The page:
HIV prevalence ratio of international migrants compared to their native-born counterparts: A systematic review and meta-analysis

Devy Santoso, Siti K.B.M. Asfia, Maeve B. Mello, Rachel C. Baggaley, Cheryl C. Johnson, Eric P.F. Chow, Christopher K. Fairley, Jason J. Ong

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8 Citations (Scopus)


Background: People on the move, including international migrants, may face health inequities that expose them to a higher risk for HIV than native-born populations. We conducted a systematic review to calculate the HIV prevalence ratio of international migrants compared with native-born populations. Methods: We searched five databases between January 2010 and March 2022. Using random-effects meta-analysis, we calculated the pooled HIV prevalence ratios (PR) by comparing the HIV prevalence of migrants with native-born populations. Our research protocol is registered in the International prospective register of systematic reviews (PROSPERO, CRD42021250867). Findings: In total, 5,121 studies were screened, and 38 were included in the final analysis: 7,121,699 migrants and more than 270 million natives were included in the analysis. The pooled PR for any foreign-born migrants was 1·70 (95% CI 1·11 – 2·61, I2=99·67%, n = 33 studies), refugees was 2·37 (95% CI 0·33–16·99, I2=99·5%, n = 5), undocumented people was 3·98 (95% CI 0·11–143·01, I2=94·6%, n = 3), whilst asylum seekers was 54·79 (95% CI 17·23–174·23, I2=90·2%, n = 2). Meta-regression revealed that population type (adjusted R-squared 11.5%), region of origin (11.3%) and migrant type (10.8%) accounted for heterogeneity more than country-income (2.4%) and study setting (2.3%). Interpretation: Although it was not possible to assess if HIV infection occurred in the country of origin or destination, the HIV prevalence ratio was higher among migrants than in native-born populations. Inclusive health policies and strategies for delivering HIV testing, prevention and treatment services for migrant populations tailored to their needs are urgently needed. Funding: J.J.O. and E.P.F.C. are supported by the Australian National Health and Medical Research Council (NHMRC) Emerging Leader Fellowship (GNT1193955 and GNT1172873, respectively).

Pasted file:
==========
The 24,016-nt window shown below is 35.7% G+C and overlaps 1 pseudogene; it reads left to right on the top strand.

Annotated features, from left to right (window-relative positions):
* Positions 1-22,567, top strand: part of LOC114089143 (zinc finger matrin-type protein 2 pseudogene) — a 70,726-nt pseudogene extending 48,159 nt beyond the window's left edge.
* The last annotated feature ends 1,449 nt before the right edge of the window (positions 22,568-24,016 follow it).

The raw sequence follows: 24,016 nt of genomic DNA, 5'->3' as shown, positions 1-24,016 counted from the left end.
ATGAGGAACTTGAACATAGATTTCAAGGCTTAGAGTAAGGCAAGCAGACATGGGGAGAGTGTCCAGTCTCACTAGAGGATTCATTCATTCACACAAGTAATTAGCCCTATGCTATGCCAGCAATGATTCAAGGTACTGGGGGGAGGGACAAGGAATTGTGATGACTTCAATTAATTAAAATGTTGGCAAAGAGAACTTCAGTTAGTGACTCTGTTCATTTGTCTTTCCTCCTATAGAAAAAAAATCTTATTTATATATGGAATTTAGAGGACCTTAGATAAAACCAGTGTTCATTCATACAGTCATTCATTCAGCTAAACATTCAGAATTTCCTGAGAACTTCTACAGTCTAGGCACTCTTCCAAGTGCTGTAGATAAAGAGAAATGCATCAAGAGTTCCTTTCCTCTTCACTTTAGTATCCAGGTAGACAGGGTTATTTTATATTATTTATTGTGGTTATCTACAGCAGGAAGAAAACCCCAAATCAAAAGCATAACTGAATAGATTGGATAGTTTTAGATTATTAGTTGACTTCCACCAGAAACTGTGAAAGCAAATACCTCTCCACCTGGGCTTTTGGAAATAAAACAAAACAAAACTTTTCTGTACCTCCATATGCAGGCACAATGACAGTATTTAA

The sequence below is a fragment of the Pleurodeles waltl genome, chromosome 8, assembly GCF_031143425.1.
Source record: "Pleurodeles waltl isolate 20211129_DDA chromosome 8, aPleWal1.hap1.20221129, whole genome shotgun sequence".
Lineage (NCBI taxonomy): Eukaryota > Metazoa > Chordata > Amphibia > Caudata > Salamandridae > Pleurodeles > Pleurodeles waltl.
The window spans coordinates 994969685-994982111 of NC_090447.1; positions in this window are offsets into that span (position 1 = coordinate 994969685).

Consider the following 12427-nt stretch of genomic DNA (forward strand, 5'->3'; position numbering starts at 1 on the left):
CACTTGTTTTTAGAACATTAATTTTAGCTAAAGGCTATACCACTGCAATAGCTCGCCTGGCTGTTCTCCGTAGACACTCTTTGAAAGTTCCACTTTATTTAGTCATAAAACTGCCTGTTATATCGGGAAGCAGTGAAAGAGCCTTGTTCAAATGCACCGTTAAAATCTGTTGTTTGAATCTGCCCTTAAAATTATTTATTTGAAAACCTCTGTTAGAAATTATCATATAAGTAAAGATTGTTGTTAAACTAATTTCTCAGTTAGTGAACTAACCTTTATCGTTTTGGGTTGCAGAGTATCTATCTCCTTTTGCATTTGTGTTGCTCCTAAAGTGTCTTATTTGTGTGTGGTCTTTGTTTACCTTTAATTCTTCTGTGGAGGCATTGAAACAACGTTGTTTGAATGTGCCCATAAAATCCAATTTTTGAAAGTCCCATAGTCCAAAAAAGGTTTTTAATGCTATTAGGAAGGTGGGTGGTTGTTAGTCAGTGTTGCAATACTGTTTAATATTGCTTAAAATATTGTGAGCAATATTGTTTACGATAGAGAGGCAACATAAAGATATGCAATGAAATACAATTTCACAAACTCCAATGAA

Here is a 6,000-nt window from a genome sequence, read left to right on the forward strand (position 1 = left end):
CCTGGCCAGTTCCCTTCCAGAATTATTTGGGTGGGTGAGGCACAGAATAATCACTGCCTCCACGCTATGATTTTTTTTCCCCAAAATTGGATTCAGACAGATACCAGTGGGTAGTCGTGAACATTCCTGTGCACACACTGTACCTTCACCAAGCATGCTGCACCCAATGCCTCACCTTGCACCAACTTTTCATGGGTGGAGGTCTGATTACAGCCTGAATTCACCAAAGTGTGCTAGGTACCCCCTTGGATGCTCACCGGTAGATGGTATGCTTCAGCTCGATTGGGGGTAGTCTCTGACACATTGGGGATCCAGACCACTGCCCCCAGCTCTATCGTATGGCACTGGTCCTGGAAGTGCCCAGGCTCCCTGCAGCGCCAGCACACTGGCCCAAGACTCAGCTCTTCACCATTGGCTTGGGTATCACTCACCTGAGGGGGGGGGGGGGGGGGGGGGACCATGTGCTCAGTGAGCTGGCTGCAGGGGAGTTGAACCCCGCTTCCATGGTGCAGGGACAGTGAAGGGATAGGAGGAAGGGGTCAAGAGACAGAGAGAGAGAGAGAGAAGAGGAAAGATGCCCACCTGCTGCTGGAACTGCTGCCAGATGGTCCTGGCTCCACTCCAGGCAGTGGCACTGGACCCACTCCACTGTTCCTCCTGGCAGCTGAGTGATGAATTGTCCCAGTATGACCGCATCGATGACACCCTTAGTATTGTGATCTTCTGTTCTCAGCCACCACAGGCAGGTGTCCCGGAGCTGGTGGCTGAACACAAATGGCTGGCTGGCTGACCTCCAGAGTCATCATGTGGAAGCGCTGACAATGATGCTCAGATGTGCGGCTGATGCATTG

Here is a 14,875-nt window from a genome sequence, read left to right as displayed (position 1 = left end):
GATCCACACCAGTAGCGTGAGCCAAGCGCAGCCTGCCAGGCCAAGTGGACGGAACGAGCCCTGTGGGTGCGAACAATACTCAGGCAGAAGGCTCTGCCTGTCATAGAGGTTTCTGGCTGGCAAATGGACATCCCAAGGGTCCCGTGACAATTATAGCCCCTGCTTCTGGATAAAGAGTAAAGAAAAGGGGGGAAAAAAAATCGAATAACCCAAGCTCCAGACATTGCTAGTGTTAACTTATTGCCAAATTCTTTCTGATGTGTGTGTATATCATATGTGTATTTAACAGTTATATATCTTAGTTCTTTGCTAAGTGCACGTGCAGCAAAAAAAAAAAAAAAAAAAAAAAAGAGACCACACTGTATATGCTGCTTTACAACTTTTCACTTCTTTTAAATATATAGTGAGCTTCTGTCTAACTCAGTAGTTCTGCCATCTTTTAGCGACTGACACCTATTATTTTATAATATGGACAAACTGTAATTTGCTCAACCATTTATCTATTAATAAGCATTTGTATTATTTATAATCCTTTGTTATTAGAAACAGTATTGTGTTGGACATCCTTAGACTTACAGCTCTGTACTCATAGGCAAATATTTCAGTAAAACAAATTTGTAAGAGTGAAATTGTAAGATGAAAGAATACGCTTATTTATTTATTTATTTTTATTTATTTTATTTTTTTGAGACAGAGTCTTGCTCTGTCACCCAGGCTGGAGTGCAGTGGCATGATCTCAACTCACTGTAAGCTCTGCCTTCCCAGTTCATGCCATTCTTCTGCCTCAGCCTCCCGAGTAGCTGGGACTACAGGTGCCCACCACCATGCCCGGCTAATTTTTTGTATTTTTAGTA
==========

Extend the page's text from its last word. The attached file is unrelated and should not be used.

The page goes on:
Original languageEnglish
Article number101661
Number of pages14
Publication statusPublished - Nov 2022


  • asylum seekers
  • HIV
  • migrants
  • native-born
  • people on the move
  • prevalence
  • refugees

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